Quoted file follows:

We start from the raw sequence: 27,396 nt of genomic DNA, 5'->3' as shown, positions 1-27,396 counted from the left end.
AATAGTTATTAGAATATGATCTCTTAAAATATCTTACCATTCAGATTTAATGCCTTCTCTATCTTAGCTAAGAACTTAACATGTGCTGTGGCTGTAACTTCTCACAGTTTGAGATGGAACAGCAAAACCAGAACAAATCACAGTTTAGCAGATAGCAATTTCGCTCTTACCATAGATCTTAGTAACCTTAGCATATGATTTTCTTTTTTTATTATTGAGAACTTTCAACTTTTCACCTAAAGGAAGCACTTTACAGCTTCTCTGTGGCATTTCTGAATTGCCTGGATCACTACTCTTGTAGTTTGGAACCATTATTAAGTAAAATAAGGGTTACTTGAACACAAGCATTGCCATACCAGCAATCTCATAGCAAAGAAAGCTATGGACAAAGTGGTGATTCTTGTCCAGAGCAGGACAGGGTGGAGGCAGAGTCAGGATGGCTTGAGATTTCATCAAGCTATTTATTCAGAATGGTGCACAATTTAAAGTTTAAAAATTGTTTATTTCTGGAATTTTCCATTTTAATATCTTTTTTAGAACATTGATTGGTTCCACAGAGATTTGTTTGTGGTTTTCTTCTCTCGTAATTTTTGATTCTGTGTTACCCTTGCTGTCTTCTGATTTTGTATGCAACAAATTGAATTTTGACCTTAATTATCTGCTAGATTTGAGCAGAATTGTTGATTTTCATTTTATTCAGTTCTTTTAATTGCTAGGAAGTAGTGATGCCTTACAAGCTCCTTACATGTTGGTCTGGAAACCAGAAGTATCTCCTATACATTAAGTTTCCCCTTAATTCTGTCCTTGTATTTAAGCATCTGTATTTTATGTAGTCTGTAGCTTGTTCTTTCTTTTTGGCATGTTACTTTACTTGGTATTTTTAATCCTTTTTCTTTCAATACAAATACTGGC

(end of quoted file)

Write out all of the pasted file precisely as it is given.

We start from the raw sequence: 27,396 nt of genomic DNA, 5'->3' as shown, positions 1-27,396 counted from the left end.
AATAGTTATTAGAATATGATCTCTTAAAATATCTTACCATTCAGATTTAATGCCTTCTCTATCTTAGCTAAGAACTTAACATGTGCTGTGGCTGTAACTTCTCACAGTTTGAGATGGAACAGCAAAACCAGAACAAATCACAGTTTAGCAGATAGCAATTTCGCTCTTACCATAGATCTTAGTAACCTTAGCATATGATTTTCTTTTTTTATTATTGAGAACTTTCAACTTTTCACCTAAAGGAAGCACTTTACAGCTTCTCTGTGGCATTTCTGAATTGCCTGGATCACTACTCTTGTAGTTTGGAACCATTATTAAGTAAAATAAGGGTTACTTGAACACAAGCATTGCCATACCAGCAATCTCATAGCAAAGAAAGCTATGGACAAAGTGGTGATTCTTGTCCAGAGCAGGACAGGGTGGAGGCAGAGTCAGGATGGCTTGAGATTTCATCAAGCTATTTATTCAGAATGGTGCACAATTTAAAGTTTAAAAATTGTTTATTTCTGGAATTTTCCATTTTAATATCTTTTTTAGAACATTGATTGGTTCCACAGAGATTTGTTTGTGGTTTTCTTCTCTCGTAATTTTTGATTCTGTGTTACCCTTGCTGTCTTCTGATTTTGTATGCAACAAATTGAATTTTGACCTTAATTATCTGCTAGATTTGAGCAGAATTGTTGATTTTCATTTTATTCAGTTCTTTTAATTGCTAGGAAGTAGTGATGCCTTACAAGCTCCTTACATGTTGGTCTGGAAACCAGAAGTATCTCCTATACATTAAGTTTCCCCTTAATTCTGTCCTTGTATTTAAGCATCTGTATTTTATGTAGTCTGTAGCTTGTTCTTTCTTTTTGGCATGTTACTTTACTTGGTATTTTTAATCCTTTTTCTTTCAATACAAATACTGGC